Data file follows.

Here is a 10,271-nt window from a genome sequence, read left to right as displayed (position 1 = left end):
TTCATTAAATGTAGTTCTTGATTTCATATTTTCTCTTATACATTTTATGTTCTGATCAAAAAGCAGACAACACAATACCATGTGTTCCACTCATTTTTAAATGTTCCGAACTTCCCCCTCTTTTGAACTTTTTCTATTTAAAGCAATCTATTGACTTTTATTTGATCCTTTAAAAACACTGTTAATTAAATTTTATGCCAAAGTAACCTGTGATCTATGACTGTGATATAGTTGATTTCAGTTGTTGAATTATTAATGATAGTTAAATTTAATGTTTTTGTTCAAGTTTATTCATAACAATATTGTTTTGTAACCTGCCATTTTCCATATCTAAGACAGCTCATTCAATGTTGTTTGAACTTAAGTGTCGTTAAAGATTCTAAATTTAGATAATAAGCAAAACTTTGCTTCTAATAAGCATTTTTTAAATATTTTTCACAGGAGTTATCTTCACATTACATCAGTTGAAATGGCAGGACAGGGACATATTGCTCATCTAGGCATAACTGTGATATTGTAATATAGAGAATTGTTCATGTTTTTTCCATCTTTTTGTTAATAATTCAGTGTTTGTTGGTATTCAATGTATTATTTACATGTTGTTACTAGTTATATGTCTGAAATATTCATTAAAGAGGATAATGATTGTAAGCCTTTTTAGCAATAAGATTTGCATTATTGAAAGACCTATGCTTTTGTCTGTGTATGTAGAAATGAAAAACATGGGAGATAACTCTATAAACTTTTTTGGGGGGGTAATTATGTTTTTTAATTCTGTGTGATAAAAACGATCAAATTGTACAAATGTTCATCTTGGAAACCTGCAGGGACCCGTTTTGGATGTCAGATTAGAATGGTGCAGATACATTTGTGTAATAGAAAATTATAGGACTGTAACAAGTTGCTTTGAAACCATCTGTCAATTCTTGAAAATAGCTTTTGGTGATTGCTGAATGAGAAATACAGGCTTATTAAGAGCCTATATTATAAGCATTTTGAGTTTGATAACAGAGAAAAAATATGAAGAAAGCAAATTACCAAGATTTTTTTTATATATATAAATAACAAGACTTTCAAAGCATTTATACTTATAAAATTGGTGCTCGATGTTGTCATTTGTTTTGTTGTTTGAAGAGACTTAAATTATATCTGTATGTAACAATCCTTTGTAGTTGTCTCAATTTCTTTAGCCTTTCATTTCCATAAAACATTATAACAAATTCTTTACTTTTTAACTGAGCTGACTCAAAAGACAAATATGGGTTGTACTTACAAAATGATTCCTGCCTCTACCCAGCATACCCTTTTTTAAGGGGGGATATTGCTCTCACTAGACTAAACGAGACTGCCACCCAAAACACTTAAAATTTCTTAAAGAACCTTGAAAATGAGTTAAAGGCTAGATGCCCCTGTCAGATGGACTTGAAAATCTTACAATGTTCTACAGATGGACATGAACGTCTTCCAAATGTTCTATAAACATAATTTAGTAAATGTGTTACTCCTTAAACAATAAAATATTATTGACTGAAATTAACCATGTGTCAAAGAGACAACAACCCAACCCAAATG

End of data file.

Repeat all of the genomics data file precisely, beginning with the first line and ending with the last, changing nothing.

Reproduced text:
Here is a 10,271-nt window from a genome sequence, read left to right as displayed (position 1 = left end):
TTCATTAAATGTAGTTCTTGATTTCATATTTTCTCTTATACATTTTATGTTCTGATCAAAAAGCAGACAACACAATACCATGTGTTCCACTCATTTTTAAATGTTCCGAACTTCCCCCTCTTTTGAACTTTTTCTATTTAAAGCAATCTATTGACTTTTATTTGATCCTTTAAAAACACTGTTAATTAAATTTTATGCCAAAGTAACCTGTGATCTATGACTGTGATATAGTTGATTTCAGTTGTTGAATTATTAATGATAGTTAAATTTAATGTTTTTGTTCAAGTTTATTCATAACAATATTGTTTTGTAACCTGCCATTTTCCATATCTAAGACAGCTCATTCAATGTTGTTTGAACTTAAGTGTCGTTAAAGATTCTAAATTTAGATAATAAGCAAAACTTTGCTTCTAATAAGCATTTTTTAAATATTTTTCACAGGAGTTATCTTCACATTACATCAGTTGAAATGGCAGGACAGGGACATATTGCTCATCTAGGCATAACTGTGATATTGTAATATAGAGAATTGTTCATGTTTTTTCCATCTTTTTGTTAATAATTCAGTGTTTGTTGGTATTCAATGTATTATTTACATGTTGTTACTAGTTATATGTCTGAAATATTCATTAAAGAGGATAATGATTGTAAGCCTTTTTAGCAATAAGATTTGCATTATTGAAAGACCTATGCTTTTGTCTGTGTATGTAGAAATGAAAAACATGGGAGATAACTCTATAAACTTTTTTGGGGGGGTAATTATGTTTTTTAATTCTGTGTGATAAAAACGATCAAATTGTACAAATGTTCATCTTGGAAACCTGCAGGGACCCGTTTTGGATGTCAGATTAGAATGGTGCAGATACATTTGTGTAATAGAAAATTATAGGACTGTAACAAGTTGCTTTGAAACCATCTGTCAATTCTTGAAAATAGCTTTTGGTGATTGCTGAATGAGAAATACAGGCTTATTAAGAGCCTATATTATAAGCATTTTGAGTTTGATAACAGAGAAAAAATATGAAGAAAGCAAATTACCAAGATTTTTTTTATATATATAAATAACAAGACTTTCAAAGCATTTATACTTATAAAATTGGTGCTCGATGTTGTCATTTGTTTTGTTGTTTGAAGAGACTTAAATTATATCTGTATGTAACAATCCTTTGTAGTTGTCTCAATTTCTTTAGCCTTTCATTTCCATAAAACATTATAACAAATTCTTTACTTTTTAACTGAGCTGACTCAAAAGACAAATATGGGTTGTACTTACAAAATGATTCCTGCCTCTACCCAGCATACCCTTTTTTAAGGGGGGATATTGCTCTCACTAGACTAAACGAGACTGCCACCCAAAACACTTAAAATTTCTTAAAGAACCTTGAAAATGAGTTAAAGGCTAGATGCCCCTGTCAGATGGACTTGAAAATCTTACAATGTTCTACAGATGGACATGAACGTCTTCCAAATGTTCTATAAACATAATTTAGTAAATGTGTTACTCCTTAAACAATAAAATATTATTGACTGAAATTAACCATGTGTCAAAGAGACAACAACCCAACCCAAATG